What do Small Businesses Do?
AbstractIn this paper, we show that most small business owners are very different from the entrepreneurs that economic models and policy makers often have in mind. Using new data that samples early stage entrepreneurs just prior to business start up, we show that few small businesses intend to bring a new idea to market. Instead, most intend to provide an existing service to an existing market. Further, we find that most small businesses have little desire to grow big or to innovate in any observable way. We show that such behavior is consistent with the industry characteristics of the majority of small businesses, which are concentrated among skilled craftsmen, lawyers, real estate agents, doctors, small shopkeepers, and restaurateurs. Lastly, we show non pecuniary benefits (being oneâs own boss, having flexibility of hours, etc.) play a first-order role in the business formation decision. We then discuss how our findings suggest that the importance of entrepreneurial talent, entrepreneurial luck, and financial frictions in explaining the firm size distribution may be overstated. We conclude by discussing the potential policy implications of our findings.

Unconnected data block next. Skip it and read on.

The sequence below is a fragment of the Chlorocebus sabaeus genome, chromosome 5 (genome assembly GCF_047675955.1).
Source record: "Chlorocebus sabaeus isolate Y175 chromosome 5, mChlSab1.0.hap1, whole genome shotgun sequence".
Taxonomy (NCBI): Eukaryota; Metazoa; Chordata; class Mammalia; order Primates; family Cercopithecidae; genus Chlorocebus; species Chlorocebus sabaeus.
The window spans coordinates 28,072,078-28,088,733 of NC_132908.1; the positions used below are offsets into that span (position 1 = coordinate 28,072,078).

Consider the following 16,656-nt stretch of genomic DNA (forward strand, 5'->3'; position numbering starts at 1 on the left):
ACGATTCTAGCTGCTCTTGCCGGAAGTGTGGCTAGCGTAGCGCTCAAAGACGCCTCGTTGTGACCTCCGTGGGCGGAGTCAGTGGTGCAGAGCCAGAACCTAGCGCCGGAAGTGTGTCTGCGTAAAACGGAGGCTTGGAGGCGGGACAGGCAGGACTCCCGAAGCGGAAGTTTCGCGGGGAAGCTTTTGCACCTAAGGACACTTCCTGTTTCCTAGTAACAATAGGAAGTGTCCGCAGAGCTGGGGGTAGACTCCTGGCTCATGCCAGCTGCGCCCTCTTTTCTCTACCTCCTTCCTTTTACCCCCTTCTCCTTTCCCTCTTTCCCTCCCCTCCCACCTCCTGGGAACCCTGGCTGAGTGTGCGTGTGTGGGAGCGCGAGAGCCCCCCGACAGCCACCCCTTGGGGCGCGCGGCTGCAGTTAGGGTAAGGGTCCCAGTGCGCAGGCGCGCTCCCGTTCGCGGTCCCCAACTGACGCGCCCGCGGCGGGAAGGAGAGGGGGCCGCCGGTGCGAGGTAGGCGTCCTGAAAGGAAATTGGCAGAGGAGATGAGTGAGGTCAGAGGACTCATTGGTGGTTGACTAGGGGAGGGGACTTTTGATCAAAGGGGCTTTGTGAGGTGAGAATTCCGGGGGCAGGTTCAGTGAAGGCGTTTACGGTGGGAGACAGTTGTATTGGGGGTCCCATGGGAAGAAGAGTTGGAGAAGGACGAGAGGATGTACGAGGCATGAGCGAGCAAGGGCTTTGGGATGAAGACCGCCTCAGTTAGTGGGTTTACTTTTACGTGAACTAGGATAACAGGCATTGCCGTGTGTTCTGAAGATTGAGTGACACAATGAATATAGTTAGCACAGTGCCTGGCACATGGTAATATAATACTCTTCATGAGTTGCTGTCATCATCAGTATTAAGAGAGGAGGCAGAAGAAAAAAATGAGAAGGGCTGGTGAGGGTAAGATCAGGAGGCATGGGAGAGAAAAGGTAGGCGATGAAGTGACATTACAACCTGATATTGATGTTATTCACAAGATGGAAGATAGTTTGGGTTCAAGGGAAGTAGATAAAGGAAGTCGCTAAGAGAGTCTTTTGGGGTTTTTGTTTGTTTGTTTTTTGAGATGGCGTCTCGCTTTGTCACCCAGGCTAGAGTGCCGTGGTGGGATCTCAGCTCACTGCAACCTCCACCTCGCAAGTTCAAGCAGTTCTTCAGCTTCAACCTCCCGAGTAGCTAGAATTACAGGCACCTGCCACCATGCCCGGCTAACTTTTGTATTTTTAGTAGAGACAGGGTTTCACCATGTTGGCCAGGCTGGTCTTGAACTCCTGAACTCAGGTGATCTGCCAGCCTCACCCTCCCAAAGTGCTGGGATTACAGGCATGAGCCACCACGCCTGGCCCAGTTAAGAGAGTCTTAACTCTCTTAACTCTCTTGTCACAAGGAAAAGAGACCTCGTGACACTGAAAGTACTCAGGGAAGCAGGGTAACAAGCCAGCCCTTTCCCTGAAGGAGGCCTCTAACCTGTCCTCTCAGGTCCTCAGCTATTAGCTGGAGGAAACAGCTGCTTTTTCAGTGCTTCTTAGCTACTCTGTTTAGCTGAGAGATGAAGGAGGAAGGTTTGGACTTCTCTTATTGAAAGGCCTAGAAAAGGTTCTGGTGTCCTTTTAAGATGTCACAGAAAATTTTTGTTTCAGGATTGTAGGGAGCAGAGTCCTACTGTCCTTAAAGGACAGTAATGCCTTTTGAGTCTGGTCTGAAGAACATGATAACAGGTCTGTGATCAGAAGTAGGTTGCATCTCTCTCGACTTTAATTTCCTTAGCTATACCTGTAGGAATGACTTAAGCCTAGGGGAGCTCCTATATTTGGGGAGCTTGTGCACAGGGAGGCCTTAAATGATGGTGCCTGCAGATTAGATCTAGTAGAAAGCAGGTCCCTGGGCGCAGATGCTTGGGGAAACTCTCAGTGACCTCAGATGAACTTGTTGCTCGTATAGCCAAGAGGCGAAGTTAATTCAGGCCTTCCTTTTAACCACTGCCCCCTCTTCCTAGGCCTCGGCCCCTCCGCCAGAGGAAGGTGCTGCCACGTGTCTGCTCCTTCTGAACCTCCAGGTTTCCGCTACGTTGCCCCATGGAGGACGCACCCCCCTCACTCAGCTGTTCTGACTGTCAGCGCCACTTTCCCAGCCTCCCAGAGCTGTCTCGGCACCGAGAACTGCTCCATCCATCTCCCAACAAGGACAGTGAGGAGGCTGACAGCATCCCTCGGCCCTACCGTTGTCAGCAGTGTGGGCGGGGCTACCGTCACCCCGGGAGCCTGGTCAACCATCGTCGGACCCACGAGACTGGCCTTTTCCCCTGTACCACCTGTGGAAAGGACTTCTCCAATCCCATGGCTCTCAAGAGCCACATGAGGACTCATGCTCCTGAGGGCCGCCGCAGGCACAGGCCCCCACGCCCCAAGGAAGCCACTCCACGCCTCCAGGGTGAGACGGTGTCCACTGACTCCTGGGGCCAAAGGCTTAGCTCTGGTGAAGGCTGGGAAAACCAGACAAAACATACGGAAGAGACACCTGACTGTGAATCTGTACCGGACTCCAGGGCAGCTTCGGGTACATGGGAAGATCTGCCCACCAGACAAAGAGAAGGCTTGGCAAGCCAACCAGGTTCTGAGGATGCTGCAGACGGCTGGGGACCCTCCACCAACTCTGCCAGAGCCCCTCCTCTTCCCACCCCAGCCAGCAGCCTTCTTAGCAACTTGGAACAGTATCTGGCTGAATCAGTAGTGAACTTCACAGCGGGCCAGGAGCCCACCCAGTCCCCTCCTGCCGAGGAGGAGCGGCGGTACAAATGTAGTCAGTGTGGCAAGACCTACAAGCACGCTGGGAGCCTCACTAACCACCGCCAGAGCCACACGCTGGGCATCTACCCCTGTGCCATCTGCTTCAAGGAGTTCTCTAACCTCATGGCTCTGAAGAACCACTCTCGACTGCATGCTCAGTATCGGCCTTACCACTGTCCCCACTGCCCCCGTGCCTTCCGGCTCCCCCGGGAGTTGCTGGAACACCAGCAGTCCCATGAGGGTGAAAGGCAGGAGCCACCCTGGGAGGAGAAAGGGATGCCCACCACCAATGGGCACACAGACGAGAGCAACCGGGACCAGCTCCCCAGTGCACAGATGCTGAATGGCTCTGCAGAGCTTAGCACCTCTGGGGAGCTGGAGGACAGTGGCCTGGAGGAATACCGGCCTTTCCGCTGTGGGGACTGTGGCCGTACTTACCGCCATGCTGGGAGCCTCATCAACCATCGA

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Bibliographic InfoArticle provided by Economic Studies Program, The Brookings Institution in its journal Brookings Papers on Economic Activity.
Volume (Year): 43 (2011)
Issue (Month): 2 (Fall) ()
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small business; behavior; policy implications;
Other versions of this item:
- L21 - Industrial Organization - - Firm Objectives, Organization, and Behavior - - - Business Objectives of the Firm
- L25 - Industrial Organization - - Firm Objectives, Organization, and Behavior - - - Firm Performance
- L26 - Industrial Organization - - Firm Objectives, Organization, and Behavior - - - Entrepreneurship
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